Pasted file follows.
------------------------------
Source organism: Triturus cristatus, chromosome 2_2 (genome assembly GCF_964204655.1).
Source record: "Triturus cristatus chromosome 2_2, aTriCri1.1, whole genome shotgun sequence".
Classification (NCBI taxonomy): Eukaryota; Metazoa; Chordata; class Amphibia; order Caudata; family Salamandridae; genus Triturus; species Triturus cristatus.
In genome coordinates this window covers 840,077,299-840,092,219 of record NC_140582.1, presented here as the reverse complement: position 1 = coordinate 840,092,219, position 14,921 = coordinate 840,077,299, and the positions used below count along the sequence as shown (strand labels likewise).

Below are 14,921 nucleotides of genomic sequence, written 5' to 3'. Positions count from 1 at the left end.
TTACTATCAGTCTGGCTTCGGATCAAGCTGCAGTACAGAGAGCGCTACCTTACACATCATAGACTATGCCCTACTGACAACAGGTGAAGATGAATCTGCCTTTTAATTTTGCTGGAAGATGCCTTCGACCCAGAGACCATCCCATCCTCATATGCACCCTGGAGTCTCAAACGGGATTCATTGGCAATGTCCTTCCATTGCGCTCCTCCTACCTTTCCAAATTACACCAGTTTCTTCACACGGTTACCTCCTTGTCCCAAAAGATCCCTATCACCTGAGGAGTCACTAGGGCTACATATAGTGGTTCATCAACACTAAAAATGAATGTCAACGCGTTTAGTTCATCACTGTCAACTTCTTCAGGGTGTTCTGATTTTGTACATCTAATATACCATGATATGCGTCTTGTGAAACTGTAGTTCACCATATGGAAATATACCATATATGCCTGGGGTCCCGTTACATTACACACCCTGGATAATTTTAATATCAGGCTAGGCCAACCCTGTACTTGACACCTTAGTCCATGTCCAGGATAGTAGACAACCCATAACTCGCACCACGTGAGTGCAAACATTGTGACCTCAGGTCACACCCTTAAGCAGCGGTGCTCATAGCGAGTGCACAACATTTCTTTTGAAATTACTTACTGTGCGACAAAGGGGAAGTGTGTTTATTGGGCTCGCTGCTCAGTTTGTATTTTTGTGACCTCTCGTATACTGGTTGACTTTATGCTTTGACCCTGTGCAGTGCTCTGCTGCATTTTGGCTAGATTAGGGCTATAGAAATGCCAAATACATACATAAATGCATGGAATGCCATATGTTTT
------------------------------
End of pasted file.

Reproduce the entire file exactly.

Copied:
Source organism: Triturus cristatus, chromosome 2_2 (genome assembly GCF_964204655.1).
Source record: "Triturus cristatus chromosome 2_2, aTriCri1.1, whole genome shotgun sequence".
Classification (NCBI taxonomy): Eukaryota; Metazoa; Chordata; class Amphibia; order Caudata; family Salamandridae; genus Triturus; species Triturus cristatus.
In genome coordinates this window covers 840,077,299-840,092,219 of record NC_140582.1, presented here as the reverse complement: position 1 = coordinate 840,092,219, position 14,921 = coordinate 840,077,299, and the positions used below count along the sequence as shown (strand labels likewise).

Below are 14,921 nucleotides of genomic sequence, written 5' to 3'. Positions count from 1 at the left end.
TTACTATCAGTCTGGCTTCGGATCAAGCTGCAGTACAGAGAGCGCTACCTTACACATCATAGACTATGCCCTACTGACAACAGGTGAAGATGAATCTGCCTTTTAATTTTGCTGGAAGATGCCTTCGACCCAGAGACCATCCCATCCTCATATGCACCCTGGAGTCTCAAACGGGATTCATTGGCAATGTCCTTCCATTGCGCTCCTCCTACCTTTCCAAATTACACCAGTTTCTTCACACGGTTACCTCCTTGTCCCAAAAGATCCCTATCACCTGAGGAGTCACTAGGGCTACATATAGTGGTTCATCAACACTAAAAATGAATGTCAACGCGTTTAGTTCATCACTGTCAACTTCTTCAGGGTGTTCTGATTTTGTACATCTAATATACCATGATATGCGTCTTGTGAAACTGTAGTTCACCATATGGAAATATACCATATATGCCTGGGGTCCCGTTACATTACACACCCTGGATAATTTTAATATCAGGCTAGGCCAACCCTGTACTTGACACCTTAGTCCATGTCCAGGATAGTAGACAACCCATAACTCGCACCACGTGAGTGCAAACATTGTGACCTCAGGTCACACCCTTAAGCAGCGGTGCTCATAGCGAGTGCACAACATTTCTTTTGAAATTACTTACTGTGCGACAAAGGGGAAGTGTGTTTATTGGGCTCGCTGCTCAGTTTGTATTTTTGTGACCTCTCGTATACTGGTTGACTTTATGCTTTGACCCTGTGCAGTGCTCTGCTGCATTTTGGCTAGATTAGGGCTATAGAAATGCCAAATACATACATAAATGCATGGAATGCCATATGTTTT